Help for the honeybees (US)
Scientific news has been abuzz with #honeybees lately. Excuse the pun, but in a country where 75 percent of crops require #pollination, #bees are of great importance to the food chain. While other insects, birds, bats, and mammals can assist in pollination, bees are the most important pollinator.
When most people think about bees, honeybees come to mind. Farmers have relied on honeybees for #crop pollination for generations. Hives of the European honeybee (Apis mellifera) have declined 59 percent over the past 60 years. Native bees are also in decline, both domestically and worldwide. About half of native bee species disappeared from their historic ranges in the last 100 years. Bumblebee species have suffered a 96 percent decline in the last 20 years. Recently, the Rusty-patched bumblebee became the first bee in the continental U.S. to be declared endangered.
As the supply of honeybees has decreased, the cost of using them in commercial farming has increased. Commercial agriculture practices aren’t conducive to nesting and feeding sites for native bees but farmers are turning toward providing habitat to encourage native bees to assist with pollination of crops.
Bees are threatened by poor nutrition, parasites, pathogens, and pesticides. While gardeners may not be able to directly eradicate the pathogens and parasites affecting bees, they can assist with nutrition and avoid the use of pesticides.
Bees derive their nutrition from the nectar and pollen of flowers. As they buzz into and out of flowers in the garden, they transmit pollen from the anthers (male structures) to the stigma (female structures) of the same plant species. This is the essential step in fertilizing flowers, which creates seed as well as the fruit surrounding seed. Seeds ensure that the species produce a new generation, surviving from one season to the next. While bees are enjoying lunch they are also making certain that they will have a food source in subsequent years!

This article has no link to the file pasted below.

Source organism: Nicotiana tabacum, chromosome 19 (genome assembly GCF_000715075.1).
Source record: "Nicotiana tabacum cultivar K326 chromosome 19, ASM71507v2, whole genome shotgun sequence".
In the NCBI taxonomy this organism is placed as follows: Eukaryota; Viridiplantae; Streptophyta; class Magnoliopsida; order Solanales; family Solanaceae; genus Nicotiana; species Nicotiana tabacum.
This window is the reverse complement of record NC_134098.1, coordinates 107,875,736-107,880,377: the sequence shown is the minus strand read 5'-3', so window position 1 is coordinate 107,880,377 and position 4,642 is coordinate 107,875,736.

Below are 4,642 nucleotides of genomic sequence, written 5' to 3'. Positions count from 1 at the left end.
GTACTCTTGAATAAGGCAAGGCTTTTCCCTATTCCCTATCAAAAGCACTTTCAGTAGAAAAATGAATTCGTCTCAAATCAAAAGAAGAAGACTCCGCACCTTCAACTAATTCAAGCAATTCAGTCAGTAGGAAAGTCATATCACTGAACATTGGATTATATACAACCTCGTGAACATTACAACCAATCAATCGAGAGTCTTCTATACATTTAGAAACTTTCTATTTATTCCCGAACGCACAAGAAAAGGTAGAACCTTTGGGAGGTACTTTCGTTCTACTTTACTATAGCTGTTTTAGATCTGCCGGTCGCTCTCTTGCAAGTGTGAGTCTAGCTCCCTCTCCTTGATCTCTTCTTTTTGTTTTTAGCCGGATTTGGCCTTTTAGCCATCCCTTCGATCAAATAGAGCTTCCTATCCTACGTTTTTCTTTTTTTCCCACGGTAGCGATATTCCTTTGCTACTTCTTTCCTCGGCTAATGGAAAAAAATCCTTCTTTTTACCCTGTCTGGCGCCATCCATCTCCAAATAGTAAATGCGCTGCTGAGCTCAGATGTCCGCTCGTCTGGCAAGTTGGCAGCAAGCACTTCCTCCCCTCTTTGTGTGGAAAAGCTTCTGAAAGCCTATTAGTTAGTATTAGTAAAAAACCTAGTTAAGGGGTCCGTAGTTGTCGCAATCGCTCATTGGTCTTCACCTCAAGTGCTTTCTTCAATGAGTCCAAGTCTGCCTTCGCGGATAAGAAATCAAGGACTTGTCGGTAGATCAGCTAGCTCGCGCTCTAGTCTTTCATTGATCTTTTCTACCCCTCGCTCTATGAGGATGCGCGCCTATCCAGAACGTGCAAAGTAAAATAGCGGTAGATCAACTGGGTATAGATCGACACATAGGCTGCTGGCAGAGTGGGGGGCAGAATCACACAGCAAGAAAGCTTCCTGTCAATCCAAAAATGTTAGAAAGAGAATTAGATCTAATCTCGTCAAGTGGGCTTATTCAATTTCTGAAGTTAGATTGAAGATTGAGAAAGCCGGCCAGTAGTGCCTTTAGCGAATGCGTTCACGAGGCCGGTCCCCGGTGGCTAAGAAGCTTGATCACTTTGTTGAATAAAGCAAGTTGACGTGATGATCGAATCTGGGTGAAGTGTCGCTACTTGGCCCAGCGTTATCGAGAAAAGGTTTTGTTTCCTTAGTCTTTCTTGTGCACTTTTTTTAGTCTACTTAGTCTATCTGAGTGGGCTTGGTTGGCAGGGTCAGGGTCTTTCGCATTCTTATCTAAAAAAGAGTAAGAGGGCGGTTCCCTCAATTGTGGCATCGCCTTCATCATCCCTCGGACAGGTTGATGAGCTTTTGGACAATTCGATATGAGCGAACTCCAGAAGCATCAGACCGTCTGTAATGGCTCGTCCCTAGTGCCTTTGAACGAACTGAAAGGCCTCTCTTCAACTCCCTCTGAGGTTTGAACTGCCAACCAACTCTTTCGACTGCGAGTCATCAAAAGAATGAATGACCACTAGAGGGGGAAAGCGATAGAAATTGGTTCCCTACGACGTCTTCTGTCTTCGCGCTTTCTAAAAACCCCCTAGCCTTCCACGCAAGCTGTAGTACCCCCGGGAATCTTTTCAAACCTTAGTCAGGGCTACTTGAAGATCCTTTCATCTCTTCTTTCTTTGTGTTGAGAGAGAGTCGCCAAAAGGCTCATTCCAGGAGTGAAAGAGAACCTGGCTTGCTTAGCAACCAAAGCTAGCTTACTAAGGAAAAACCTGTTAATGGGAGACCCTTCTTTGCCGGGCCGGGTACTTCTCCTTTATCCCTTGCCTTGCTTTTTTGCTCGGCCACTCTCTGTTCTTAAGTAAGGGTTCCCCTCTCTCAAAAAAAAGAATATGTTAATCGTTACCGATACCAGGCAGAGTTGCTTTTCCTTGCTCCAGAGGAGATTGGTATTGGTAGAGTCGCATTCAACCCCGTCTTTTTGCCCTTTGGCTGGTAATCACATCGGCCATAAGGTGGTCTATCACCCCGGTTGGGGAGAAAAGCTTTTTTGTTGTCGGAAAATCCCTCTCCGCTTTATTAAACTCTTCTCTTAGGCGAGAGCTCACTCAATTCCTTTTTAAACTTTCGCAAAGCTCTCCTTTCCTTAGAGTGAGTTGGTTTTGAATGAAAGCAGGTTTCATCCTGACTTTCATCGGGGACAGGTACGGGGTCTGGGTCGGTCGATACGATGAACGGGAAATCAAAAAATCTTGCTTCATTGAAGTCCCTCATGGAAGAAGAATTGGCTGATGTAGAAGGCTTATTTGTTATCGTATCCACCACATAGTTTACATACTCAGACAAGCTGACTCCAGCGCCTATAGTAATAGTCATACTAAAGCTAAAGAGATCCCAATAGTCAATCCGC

Home gardeners can add a few plants to their gardens to bring on the bees, or they can follow the recommendations below to create a pollinator garden friendly to many insects and butterflies vital to the survival of plants.
• Maintain habitat for bees. Avoid heavy chemical use on lawns, allow some weeds to pop up in your lawn, or better yet leave some wild areas on your property.
• Provide nesting sites for bees. Native bees nest in the open ground, hollow stems of plants and in piles of brush and rock. Reduce the amount of mulch in your garden and avoid cutting every plant back to the ground in the fall and spring. If your garden looks a little messy over the winter or in spring, explain that you are doing it for the bees.
• Bees drink water and appreciate shallow puddles, bird baths or shallow spots at the edge of a pond.
• Plant a diverse selection of native trees, shrubs, and perennials which bloom from early spring to late fall, ensuring that the bees will come to your garden and be a presence the entire growing season.
• If you are a vegetable gardener, be sure to include flowers in your garden to encourage bees. They add a pretty touch to the garden, but also increase crop yields.
• Choose old-fashioned annuals and perennials that are single form over heavily hybridized double cultivars.
• Include flowers of varying shapes and colors. Plant in colorful drifts.
A partial list of perennials, listed in order of bloom time, that will attract native bees to your garden include:
• Zizea aureus (golden Alexander)
• Tiarella cordifolia (foamflower)
• Geranium maculatum (wild geranium)
• Pycnanthemum species (mountain mint)
• Veronicastrum virginicum (Culver’s root)
• Asclepias species (milkweed/butterfly weed)
• Solidago species (goldenrod)
• Eutrochium purpureum (Joe-pye weed)
• Symphiotrichum species (native asters)
Annuals such as cosmos, zinnias, portulaca, sunflowers, heliotrope, pentas, and salvia provide long-season flowers for pollinators.
Curated from – Post-Gazette